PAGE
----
Love is not a feeling, but an action—defined as keeping God's commandments, the only means by which we can possibly know Him, leading to eternal life.
The outgoing concern toward other beings begins with God the Father to Christ to us. How much we love our brethren may be a good gauge of how much we love God.
There is a direct relationship between loving Christ and doing the right works. God's love for us places us under a compelling obligation to reciprocate.
Love doesn't become 'love' until we act. If we don't do what is right, the right feeling will never be formed; emotions are largely developed by our experiences.
Christ's reprimand of the Ephesian church, "You have left your first love," seems odd being said to a church that appeared so busy doing God's will.
Love is the first of the fruit of the Spirit, the one trait of God that exemplifies His character. Here is how the Bible defines what love is and what love does.
God is the source of real love; mankind by nature does not have it. It is only by knowing God that we can have this love. Godly love is a cycle that God initiates.
Jesus set the bar very high when it comes to love. We no longer live for ourselves, but to Christ, who commands us to love everyone, including our enemies.
Scripture speaks of helping an enemy and "heaping burning coals of fire on his head." This seems to imply revenge, yet the Hebrew idiom indicates otherwise.
Even things like poor health can be a good thing in terms of what God is doing with us, even though on the outside it looks like it's bad.
Fellowship with God is the only antidote to overwhelming feelings of despair, doubt, and self-condemnation.
Agape love will not occur unless we first learn to honor, esteem, and cherish God and the preciousness of Christ's sacrifice for us.
Peter provides not only an effective antidote to corrosive heresies, apostasy, and false teachers, but also a practical formula for spiritual growth.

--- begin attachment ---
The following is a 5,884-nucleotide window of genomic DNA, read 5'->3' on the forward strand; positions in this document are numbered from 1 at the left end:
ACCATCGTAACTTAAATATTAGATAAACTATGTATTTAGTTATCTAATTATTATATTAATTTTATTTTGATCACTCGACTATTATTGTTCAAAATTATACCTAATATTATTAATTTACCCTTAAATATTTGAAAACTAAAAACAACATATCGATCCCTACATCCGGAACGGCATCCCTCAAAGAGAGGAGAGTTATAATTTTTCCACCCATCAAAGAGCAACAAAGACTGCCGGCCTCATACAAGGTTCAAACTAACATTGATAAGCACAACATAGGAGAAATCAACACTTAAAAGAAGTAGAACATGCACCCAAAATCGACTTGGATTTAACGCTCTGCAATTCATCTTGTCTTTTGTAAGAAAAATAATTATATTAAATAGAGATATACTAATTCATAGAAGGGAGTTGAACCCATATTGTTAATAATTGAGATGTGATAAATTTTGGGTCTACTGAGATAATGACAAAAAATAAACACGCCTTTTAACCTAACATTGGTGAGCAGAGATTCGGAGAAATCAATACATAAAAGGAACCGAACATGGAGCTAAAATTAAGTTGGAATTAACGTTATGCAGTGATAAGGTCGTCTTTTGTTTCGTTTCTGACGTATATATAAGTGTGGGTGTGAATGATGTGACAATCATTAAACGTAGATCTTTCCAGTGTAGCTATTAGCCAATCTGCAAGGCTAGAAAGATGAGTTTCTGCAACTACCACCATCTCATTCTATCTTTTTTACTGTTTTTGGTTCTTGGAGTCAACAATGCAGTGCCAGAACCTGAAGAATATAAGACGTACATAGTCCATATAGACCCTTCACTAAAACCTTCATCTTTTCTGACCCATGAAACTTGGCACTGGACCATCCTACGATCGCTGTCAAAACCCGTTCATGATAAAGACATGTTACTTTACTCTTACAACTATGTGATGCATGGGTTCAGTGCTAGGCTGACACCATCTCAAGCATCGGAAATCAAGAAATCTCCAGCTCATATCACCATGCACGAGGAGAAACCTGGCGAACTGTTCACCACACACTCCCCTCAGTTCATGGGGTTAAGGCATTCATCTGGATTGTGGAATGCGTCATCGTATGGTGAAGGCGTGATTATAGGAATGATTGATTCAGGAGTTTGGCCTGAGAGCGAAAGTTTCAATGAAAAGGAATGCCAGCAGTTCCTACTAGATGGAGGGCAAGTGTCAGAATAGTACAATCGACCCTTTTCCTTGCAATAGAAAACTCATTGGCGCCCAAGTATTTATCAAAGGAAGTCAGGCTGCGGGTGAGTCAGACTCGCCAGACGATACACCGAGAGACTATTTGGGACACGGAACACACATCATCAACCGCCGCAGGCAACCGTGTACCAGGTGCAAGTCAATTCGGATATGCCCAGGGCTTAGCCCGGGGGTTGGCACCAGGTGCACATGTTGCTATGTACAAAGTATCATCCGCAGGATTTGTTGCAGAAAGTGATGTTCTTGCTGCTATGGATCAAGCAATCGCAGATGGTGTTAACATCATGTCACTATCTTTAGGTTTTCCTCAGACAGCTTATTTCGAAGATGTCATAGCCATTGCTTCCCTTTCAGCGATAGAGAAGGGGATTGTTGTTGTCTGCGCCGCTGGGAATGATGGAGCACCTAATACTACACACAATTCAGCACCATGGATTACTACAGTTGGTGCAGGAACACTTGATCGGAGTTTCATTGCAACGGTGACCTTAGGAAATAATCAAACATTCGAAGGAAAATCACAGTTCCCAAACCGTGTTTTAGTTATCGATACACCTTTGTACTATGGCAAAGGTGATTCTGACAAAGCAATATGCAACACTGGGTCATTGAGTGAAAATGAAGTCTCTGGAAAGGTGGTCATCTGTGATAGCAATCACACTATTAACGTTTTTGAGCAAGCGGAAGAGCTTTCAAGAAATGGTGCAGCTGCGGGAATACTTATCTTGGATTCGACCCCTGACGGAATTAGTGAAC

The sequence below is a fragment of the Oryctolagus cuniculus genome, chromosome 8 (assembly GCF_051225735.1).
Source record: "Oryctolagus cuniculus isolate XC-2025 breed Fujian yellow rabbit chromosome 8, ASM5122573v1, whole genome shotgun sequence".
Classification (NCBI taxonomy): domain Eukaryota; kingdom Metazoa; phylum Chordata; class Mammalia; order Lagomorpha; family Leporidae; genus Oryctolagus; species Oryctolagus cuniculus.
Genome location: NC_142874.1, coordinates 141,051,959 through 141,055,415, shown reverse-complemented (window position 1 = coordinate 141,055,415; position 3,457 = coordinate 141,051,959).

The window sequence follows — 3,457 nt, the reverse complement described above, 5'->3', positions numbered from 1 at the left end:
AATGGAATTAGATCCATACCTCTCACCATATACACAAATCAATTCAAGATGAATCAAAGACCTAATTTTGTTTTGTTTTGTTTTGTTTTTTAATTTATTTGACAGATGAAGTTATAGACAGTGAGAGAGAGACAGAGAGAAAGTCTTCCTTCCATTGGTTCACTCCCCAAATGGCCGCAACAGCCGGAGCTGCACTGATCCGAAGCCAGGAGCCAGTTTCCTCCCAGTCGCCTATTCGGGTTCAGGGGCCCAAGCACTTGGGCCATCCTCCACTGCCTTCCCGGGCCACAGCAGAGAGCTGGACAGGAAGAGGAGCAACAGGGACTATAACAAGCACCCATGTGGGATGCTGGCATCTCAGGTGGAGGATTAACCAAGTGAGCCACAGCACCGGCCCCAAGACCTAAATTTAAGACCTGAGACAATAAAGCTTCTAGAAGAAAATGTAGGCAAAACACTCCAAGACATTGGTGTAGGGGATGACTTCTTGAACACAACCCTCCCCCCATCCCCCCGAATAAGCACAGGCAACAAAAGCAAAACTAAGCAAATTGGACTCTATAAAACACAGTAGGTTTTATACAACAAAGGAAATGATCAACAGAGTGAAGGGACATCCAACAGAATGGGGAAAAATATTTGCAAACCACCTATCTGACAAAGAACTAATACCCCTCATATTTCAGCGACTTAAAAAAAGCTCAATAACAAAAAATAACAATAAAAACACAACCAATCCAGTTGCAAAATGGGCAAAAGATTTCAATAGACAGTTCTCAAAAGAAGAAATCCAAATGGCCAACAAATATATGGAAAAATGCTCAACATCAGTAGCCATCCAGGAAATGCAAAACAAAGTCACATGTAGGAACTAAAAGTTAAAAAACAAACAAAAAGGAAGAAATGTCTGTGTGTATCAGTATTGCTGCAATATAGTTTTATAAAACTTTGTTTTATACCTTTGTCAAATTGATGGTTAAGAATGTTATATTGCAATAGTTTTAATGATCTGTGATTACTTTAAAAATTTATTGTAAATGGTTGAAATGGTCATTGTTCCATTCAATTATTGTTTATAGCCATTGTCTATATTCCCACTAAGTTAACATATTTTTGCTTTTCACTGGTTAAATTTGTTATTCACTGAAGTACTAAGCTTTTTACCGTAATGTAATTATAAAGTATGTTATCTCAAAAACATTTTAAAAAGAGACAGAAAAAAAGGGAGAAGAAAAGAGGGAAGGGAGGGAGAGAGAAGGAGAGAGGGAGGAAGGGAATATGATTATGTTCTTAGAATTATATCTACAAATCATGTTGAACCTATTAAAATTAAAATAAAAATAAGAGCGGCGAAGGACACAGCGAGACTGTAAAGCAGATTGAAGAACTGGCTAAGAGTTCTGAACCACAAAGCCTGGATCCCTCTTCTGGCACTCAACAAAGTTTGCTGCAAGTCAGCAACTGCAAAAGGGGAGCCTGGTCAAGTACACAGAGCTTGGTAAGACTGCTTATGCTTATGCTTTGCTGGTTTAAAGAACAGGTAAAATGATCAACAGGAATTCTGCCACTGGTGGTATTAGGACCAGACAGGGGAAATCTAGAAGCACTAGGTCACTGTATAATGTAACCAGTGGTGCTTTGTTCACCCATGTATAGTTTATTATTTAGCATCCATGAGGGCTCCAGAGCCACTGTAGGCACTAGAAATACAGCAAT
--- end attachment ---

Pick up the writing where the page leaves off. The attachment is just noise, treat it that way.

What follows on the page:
God can take satisfaction that He is doing the right thing, and thus His rejoicing can even come from painful judgments. Sarcificing and rejoicing are linked.
Charles Whitaker, using the example of the word "lollapalooza," which was used in World War II as a shibboleth (Judges 12:5-6) to detect Japanese infiltrators, whose language habits obliterated the r/l distinction common in English, suggested that a shibboleth could be viewed as any cultural custom which makes one …
While it is common on Facebook to defriend/unfriend, Christ's love for His people is a friending with the condition that godly fruit is produced.
Abraham's resolute intent to sacrifice Isaac displayed his unreserved devotion to God's purpose for him. We must display the same kind of tenacity.
The unity Jesus appeals for with His disciples is not organizational unity, but unity within the divine nature, exampled in the unity between He and the Father.
[Editors Note: Audio quality improves at the 4 minute mark.]
God's holy law gives love its foundation, stability, and evenness, preventing it from degenerating into a sappy, sentimental feeling.
It is impossible to become perfect without having mercy or compassion. Jesus' command to become perfect includes showing compassion to our enemies.
Satan is our number one enemy, and his child-rearing methods, currently used by the world's cultures, threaten to destroy our families. God's principles of child-rearing are based on unselfish, other-directed love—the goal and aim of child- rearing. The love of God, encompassing the keeping of His commandments, safeguards …
In Christ's vine and branch analogy, Jesus presents Himself as the true or genuine Vine, as contrasted to the unfaithful vine (ancient Israel).
There must be something to prove we are one with Christ and in union with the Father and the Son. That something is the manner in which we conduct our life.
Paul both appealed for unity among the Philippians and offered encouragement, reminding them that their relationship with one another was through Christ.
Jesus Christ was not a sunshine patriot, but sacrificed everything He had for the sake of God's people and the Kingdom of God—His holy nation.
The only tangible measures of faith is faithfulness, trust, and loyalty to God. We don't need to ask God for more faith, but rather work on being faithful.
The offerings have a great deal to do with our relationship with God. How closely do we identify with Christ? Are we being transformed into His image?
Faithfulness is living continually by faith, acting even though doing so may cost us. Love is not primarily a feeling, but faithfulness in applying God's Word.
Our carnal nature's desire to satisfy an addictive self-centeredness can eventually overrule the Christian's loyalty to God and His commandments.